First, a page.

Many fractures occur as a result of a fall. Consider following up with your primary care doctor for a Fall Risk Assessment if:
What does a Fall Risk Assessment entail?
- You have had two falls in the last 12 months, or
- You have had a fall in the last 12 months resulting in an injury, or
- You have osteoporosis
Most fall risk assessments with your primary care doctor will entail:
- Vision check
- Cognitive evaluation
- Discussion of fall history
- Evaluation of current medical conditions
- Evaluation for ambulatory device
- Evaluation for cardiac, muscle, and balance status
Depending on the results of your assessment, your doctor may suggest you start physical or occupational therapy, start using an ambulatory device, have your vision prescription updated, visit a podiatrist for an evaluation, have an in home safety inspection, start an exercise program, or even get a new pair of well-fitting shoes. Your doctor may also recommend you have a bone density test every three to five years.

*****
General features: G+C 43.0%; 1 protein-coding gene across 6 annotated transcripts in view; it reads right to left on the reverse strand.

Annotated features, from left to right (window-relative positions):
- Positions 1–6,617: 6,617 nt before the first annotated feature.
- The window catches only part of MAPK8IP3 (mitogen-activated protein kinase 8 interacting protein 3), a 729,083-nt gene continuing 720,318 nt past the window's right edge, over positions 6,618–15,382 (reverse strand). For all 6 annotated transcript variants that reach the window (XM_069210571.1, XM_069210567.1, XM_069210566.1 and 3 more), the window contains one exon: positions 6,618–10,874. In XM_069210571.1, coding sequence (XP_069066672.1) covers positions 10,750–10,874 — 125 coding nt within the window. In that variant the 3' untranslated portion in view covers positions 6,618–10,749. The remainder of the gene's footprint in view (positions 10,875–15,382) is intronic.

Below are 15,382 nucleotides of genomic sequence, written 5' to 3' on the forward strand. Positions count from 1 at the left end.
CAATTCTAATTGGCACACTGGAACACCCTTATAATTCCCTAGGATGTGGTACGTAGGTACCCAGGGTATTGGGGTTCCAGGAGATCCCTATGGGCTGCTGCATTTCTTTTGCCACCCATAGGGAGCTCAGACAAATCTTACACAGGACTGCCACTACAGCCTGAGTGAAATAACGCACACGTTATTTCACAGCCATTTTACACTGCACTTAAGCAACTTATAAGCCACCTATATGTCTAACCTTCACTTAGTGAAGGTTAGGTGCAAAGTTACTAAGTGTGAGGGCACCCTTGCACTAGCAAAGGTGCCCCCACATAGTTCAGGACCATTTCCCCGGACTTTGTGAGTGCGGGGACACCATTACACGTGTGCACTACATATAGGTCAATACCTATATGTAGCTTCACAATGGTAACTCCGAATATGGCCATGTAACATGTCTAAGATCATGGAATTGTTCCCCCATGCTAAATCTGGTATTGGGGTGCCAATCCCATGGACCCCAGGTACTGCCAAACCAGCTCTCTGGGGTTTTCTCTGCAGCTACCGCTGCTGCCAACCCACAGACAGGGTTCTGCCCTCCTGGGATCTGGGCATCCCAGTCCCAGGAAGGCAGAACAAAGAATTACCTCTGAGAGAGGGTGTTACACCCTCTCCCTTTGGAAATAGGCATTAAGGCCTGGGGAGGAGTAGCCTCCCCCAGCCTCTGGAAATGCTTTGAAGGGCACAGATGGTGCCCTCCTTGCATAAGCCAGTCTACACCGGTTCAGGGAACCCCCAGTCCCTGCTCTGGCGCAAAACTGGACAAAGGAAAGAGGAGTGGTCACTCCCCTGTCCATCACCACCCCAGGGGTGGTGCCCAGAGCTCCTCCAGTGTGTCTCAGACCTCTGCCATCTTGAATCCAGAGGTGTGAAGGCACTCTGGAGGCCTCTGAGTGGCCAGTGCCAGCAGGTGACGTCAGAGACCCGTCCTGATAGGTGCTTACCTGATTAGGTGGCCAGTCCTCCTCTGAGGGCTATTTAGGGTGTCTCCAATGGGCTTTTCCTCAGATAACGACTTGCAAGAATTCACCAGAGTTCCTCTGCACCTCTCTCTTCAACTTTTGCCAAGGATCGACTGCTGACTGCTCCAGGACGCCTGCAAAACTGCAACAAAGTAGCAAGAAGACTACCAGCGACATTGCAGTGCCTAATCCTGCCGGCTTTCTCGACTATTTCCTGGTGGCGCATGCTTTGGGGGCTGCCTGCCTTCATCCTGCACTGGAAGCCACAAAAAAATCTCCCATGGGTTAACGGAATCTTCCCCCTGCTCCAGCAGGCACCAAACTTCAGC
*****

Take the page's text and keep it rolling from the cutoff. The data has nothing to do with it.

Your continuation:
Tips for Fall Prevention
- Begin a regular exercise program
Exercise is one of the best ways to reduce your risk of falling by keeping you stronger and feeling better. Exercises like Tai Chi that improve coordination and balance are the most helpful.
- Have your health care provider review your medications
Ask your doctor or pharmacist to review all the prescribed and over-the-counter medications that you take. The way medicines work in the body often chances as you age and some medicines or combinations of medicines can make you sleepy or dizzy, causing you to fall.
- Have your vision checked
Are you wearing the right prescription? Your eyes change as you age so have them checked at least once a year. If you are wearing the wrong glasses or have developed a condition like glaucoma or cataracts that limits your vision, you are at greater risk of falling.
- Make your home safer
About 50 percent of falls occur in the home. Look at your home objectively: How can you improve safety?
- Keep walkways throughout your home clear
- Remove throw rugs or keep them tacked down
- Install grab bars in bathrooms and handrails in stairways
- Keep your home well lit
- Use non-slip mats in the bathtub and shower
- Wear well-fitting shoes
- Keep frequently used items within easy reach
Information courtesy of the Centers for Disease Control and Prevention. For more information call 1 (800) CDC-INFO (232-4636) or visit cdc.gov/injury